Coping with birth trauma

"Six months after Cal was born, I had this moment of, 'Why isn't anyone out there talking about this,'" says Kayleigh. "I was seeing all of these birth announcements, classes about birthing and parenting, and the whole social aspect of it. And no one was talking about birth trauma. No one was talking about the magnitude of how many lives are affected. I kept thinking, 'How can I use my skillset to do something? What can I offer?'"

At the time, Kayleigh and Steve had been working together at a boarding school ― Kayleigh as a therapist. It was January of 2020 when she decided to start an Instagram account to share her story, with the hope of creating a supportive community for others who had experienced AFE and other types of birth trauma. Her following quickly expanded to 1,000, and she added TikTok to her channels. Then her story went viral. And her social presence grew exponentially.

"I knew the feeling I was having wasn't unique to me," she says. "Every AFE survivor I've ever spoken to shared similar feelings. I knew I survived something I shouldn't have, and I needed to honor all the moms who didn't make it out, and try to help those who did."

Paying it forward

Kayleigh remained in her position at the boarding school while her social presence continued to amplify. She opted to participate in additional training to hone her expertise in perinatal mental health, trauma therapy and other specialty areas. In July 2022, she opened a private practice where she offers both individual and couples therapy to those who have experienced birth trauma.

In addition to her private practice, she's widely known as the Birth Trauma Mama and highly regarded by her 161,000 Instagram followers (@thebirthtrauma_mama) and 412,000 followers on TikTok. She hosts a popular podcast with a five-star rating. And she works with the AFE Foundation, providing outreach and support to survivors and to grieving families. She's deeply committed to helping people put the pieces back together.

"I think we sometimes forget how valuable community is, how valuable shared experiences are in the healing process. When I post about my story through my own lens, I know I'm not hitting everyone's personal story, but others who comment have common stories, and they're all connecting with each other. That was always my goal," says Kayleigh. "On one side, it feels incredible to be able to take something so devastating and awful and use it to help others, to take some of the worst moments of my life and use it to help guide people to the other side, knowing for those who can't yet see it that there is another side, I'm holding that place for them. On the other side, I'd give all of this back in a heartbeat if I could have had a better experience with Cal's birth, or if I could have more children."

Life today

Now age 33, Kayleigh reports that life is great. She and Steve recently bought a home in Downingtown. They're very close with their extended family, and enjoy spending time together in Ocean City, New Jersey — where Kayleigh's parents have a house — and at their own home. Cal especially loves playing "construction site" in the yard.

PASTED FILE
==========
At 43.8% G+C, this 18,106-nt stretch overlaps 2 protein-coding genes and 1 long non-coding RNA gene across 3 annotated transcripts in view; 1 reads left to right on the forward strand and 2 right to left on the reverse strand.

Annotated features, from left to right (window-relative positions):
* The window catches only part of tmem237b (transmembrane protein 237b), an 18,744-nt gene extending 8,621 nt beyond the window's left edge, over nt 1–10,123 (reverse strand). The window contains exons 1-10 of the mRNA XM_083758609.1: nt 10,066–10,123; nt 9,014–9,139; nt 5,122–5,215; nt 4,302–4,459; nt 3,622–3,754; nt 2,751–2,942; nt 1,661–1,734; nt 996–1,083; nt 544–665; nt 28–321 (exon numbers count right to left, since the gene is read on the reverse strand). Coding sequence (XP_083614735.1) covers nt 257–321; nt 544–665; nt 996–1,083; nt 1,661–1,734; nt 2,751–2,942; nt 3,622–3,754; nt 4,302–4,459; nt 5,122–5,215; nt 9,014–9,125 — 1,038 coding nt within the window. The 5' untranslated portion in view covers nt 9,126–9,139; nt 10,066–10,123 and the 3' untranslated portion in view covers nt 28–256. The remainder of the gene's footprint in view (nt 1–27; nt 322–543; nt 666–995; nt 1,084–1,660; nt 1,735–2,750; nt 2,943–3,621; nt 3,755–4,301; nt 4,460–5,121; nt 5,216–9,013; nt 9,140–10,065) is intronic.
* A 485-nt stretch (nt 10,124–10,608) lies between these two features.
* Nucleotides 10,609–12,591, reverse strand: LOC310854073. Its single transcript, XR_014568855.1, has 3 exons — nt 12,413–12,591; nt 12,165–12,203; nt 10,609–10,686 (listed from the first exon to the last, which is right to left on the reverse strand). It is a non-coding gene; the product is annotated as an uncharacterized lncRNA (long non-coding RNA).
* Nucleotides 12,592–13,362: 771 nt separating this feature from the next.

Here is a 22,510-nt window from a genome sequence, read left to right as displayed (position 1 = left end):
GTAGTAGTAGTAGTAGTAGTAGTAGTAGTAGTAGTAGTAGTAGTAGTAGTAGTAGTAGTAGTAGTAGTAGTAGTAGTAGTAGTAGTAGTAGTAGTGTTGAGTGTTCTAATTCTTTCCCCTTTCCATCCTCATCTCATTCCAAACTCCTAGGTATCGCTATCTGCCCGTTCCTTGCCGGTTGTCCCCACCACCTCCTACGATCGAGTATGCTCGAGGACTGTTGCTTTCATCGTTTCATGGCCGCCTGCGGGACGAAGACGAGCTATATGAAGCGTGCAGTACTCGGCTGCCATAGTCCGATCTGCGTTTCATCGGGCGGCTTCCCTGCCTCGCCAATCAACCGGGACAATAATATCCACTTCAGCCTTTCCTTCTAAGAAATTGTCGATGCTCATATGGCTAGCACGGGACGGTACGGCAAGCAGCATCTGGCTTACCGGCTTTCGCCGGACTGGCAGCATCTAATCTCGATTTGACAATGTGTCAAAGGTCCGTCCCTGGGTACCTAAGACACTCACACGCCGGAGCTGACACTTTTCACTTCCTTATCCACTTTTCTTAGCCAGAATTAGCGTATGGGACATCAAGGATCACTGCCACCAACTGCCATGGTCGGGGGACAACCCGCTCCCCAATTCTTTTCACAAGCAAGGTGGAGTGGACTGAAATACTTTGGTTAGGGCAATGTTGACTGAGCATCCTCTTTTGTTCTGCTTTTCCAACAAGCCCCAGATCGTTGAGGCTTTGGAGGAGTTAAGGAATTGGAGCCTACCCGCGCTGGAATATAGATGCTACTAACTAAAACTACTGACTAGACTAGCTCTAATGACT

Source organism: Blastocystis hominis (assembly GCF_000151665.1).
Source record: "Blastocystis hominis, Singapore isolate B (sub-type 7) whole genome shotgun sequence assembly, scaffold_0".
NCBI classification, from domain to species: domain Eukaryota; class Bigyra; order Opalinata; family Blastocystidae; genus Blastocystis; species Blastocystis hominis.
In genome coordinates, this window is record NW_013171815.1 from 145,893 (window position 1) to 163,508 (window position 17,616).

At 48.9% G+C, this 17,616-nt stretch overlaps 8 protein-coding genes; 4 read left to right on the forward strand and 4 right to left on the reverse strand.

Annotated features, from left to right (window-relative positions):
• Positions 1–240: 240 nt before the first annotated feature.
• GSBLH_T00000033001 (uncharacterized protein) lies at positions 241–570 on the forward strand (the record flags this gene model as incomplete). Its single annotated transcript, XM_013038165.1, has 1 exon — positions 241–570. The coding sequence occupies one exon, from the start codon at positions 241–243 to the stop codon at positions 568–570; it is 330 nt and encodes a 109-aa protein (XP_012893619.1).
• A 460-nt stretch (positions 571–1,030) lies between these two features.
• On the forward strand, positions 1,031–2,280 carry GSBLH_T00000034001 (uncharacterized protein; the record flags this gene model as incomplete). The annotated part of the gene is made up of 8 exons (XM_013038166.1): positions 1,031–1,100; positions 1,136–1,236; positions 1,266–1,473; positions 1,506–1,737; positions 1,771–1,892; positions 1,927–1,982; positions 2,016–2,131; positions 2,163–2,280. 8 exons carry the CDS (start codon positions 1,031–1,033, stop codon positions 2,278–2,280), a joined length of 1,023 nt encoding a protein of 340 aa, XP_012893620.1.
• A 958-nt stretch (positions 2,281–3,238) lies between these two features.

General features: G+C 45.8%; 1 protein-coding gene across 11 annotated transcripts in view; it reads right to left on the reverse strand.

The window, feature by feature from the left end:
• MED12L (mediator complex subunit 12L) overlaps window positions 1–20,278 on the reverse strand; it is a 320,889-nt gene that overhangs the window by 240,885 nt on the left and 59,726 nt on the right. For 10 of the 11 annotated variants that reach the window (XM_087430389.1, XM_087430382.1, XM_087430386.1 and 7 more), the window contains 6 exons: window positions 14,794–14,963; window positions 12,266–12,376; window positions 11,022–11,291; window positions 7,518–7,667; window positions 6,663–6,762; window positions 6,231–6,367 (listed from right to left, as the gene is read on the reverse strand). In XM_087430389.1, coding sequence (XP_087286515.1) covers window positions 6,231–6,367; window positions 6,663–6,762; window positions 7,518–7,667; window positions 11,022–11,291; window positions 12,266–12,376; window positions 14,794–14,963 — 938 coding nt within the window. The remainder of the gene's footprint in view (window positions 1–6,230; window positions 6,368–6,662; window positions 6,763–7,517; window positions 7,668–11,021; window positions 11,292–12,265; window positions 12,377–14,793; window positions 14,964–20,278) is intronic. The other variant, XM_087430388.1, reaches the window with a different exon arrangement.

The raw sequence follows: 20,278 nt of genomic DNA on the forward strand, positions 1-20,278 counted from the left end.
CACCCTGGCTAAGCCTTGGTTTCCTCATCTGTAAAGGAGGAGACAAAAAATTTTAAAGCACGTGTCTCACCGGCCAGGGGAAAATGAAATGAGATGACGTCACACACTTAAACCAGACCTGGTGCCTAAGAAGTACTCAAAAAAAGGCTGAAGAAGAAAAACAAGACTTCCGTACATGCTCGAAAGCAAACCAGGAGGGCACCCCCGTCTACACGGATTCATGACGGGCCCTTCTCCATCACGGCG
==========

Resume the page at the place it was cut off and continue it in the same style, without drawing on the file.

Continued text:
Cal is the best," says his proud mom. "He has the most spirited personality. He's rough and tumble but also very sweet. He feels hard. He loves hard. He has big emotions."

Kayleigh credits her amazing support system for helping her through the darkest times.

"There are a lot of things I've had in my corner," she says. "I have an incredibly supportive family who let me talk about what happened every day. I was crying for like a year. My family all came together on Cal's first birthday and made a champagne toast to celebrate that I survived. They're so good about honoring my experience. They're always leaving space for that. I know not everyone has that.

"Another big, massive piece is the way my care teams at Paoli Hospital and Lankenau Medical Center took care of me and my baby and my family, and how they continued to show up for me emotionally after I went home, checking in regularly. I had so much health anxiety after this happened, and I went through major depression. Their support changed the course of my recovery. They were always there. They still are. Two of my nurses and Dr. Saberin even come to Cal's birthday party every year."

Kayleigh knows she's right where she needs to be.

"I'm not a big 'everything happens for a reason person,''' she says. "I don't believe my AFE happened for a reason. That I survived the way I did, pretty much unscathed, I feel like there's reasoning behind that. What I'm doing now feels like exactly what I was meant to do, what I was put here to do, given the cards I was dealt. I know I got very lucky. I know there were a lot of things in my favor and a lot of incredible people around me. And I am so very grateful."

Next steps:

Learn more about Mojdeh Saberin, MD
Learn more about Kayleigh Summers, LCSW (The Birth Trauma Mama)
Learn more about obstetrics/gynecology and maternity care at Main Line Health